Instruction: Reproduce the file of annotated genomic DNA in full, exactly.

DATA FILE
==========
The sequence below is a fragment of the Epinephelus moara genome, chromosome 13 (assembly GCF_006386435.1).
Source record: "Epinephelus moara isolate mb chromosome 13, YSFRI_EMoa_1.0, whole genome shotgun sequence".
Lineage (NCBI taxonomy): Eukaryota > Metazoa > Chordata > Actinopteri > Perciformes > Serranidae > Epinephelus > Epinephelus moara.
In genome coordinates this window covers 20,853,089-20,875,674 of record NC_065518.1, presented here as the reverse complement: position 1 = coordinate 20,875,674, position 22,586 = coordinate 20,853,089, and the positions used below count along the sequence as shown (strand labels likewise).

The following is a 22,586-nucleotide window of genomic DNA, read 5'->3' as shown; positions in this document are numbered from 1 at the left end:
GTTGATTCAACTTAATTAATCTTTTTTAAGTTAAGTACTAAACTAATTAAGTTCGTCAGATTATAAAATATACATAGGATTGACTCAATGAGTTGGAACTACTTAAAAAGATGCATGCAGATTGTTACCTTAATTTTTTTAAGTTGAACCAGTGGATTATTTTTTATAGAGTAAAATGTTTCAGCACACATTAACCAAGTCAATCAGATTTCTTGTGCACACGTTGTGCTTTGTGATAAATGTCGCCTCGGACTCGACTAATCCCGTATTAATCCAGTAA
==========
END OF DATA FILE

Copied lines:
The sequence below is a fragment of the Epinephelus moara genome, chromosome 13 (assembly GCF_006386435.1).
Source record: "Epinephelus moara isolate mb chromosome 13, YSFRI_EMoa_1.0, whole genome shotgun sequence".
Lineage (NCBI taxonomy): Eukaryota > Metazoa > Chordata > Actinopteri > Perciformes > Serranidae > Epinephelus > Epinephelus moara.
In genome coordinates this window covers 20,853,089-20,875,674 of record NC_065518.1, presented here as the reverse complement: position 1 = coordinate 20,875,674, position 22,586 = coordinate 20,853,089, and the positions used below count along the sequence as shown (strand labels likewise).

The following is a 22,586-nucleotide window of genomic DNA, read 5'->3' as shown; positions in this document are numbered from 1 at the left end:
GTTGATTCAACTTAATTAATCTTTTTTAAGTTAAGTACTAAACTAATTAAGTTCGTCAGATTATAAAATATACATAGGATTGACTCAATGAGTTGGAACTACTTAAAAAGATGCATGCAGATTGTTACCTTAATTTTTTTAAGTTGAACCAGTGGATTATTTTTTATAGAGTAAAATGTTTCAGCACACATTAACCAAGTCAATCAGATTTCTTGTGCACACGTTGTGCTTTGTGATAAATGTCGCCTCGGACTCGACTAATCCCGTATTAATCCAGTAA